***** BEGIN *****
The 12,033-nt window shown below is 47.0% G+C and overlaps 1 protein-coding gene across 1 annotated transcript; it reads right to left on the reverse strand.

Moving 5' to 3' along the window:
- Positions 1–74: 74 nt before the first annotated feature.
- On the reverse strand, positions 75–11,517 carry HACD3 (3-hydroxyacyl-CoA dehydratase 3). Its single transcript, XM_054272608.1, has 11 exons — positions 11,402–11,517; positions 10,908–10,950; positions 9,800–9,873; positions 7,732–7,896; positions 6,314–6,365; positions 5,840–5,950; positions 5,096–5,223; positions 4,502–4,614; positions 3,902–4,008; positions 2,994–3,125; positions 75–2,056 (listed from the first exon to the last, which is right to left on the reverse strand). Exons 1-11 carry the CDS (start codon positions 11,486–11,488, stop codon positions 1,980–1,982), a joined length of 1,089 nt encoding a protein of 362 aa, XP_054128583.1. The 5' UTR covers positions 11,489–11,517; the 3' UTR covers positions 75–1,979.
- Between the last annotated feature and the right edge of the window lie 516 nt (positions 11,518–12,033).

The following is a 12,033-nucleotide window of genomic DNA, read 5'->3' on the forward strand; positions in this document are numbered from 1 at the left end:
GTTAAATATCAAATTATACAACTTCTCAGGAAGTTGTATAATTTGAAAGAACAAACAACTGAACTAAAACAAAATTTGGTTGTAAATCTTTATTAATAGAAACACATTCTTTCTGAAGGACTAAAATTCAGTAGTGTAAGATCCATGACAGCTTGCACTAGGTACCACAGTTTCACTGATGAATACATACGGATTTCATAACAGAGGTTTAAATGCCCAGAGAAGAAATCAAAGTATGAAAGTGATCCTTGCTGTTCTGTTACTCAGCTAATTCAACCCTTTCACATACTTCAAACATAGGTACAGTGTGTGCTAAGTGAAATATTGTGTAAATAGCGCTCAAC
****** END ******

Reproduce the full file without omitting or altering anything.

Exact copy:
The 12,033-nt window shown below is 47.0% G+C and overlaps 1 protein-coding gene across 1 annotated transcript; it reads right to left on the reverse strand.

Moving 5' to 3' along the window:
- Positions 1–74: 74 nt before the first annotated feature.
- On the reverse strand, positions 75–11,517 carry HACD3 (3-hydroxyacyl-CoA dehydratase 3). Its single transcript, XM_054272608.1, has 11 exons — positions 11,402–11,517; positions 10,908–10,950; positions 9,800–9,873; positions 7,732–7,896; positions 6,314–6,365; positions 5,840–5,950; positions 5,096–5,223; positions 4,502–4,614; positions 3,902–4,008; positions 2,994–3,125; positions 75–2,056 (listed from the first exon to the last, which is right to left on the reverse strand). Exons 1-11 carry the CDS (start codon positions 11,486–11,488, stop codon positions 1,980–1,982), a joined length of 1,089 nt encoding a protein of 362 aa, XP_054128583.1. The 5' UTR covers positions 11,489–11,517; the 3' UTR covers positions 75–1,979.
- Between the last annotated feature and the right edge of the window lie 516 nt (positions 11,518–12,033).

The following is a 12,033-nucleotide window of genomic DNA, read 5'->3' on the forward strand; positions in this document are numbered from 1 at the left end:
GTTAAATATCAAATTATACAACTTCTCAGGAAGTTGTATAATTTGAAAGAACAAACAACTGAACTAAAACAAAATTTGGTTGTAAATCTTTATTAATAGAAACACATTCTTTCTGAAGGACTAAAATTCAGTAGTGTAAGATCCATGACAGCTTGCACTAGGTACCACAGTTTCACTGATGAATACATACGGATTTCATAACAGAGGTTTAAATGCCCAGAGAAGAAATCAAAGTATGAAAGTGATCCTTGCTGTTCTGTTACTCAGCTAATTCAACCCTTTCACATACTTCAAACATAGGTACAGTGTGTGCTAAGTGAAATATTGTGTAAATAGCGCTCAAC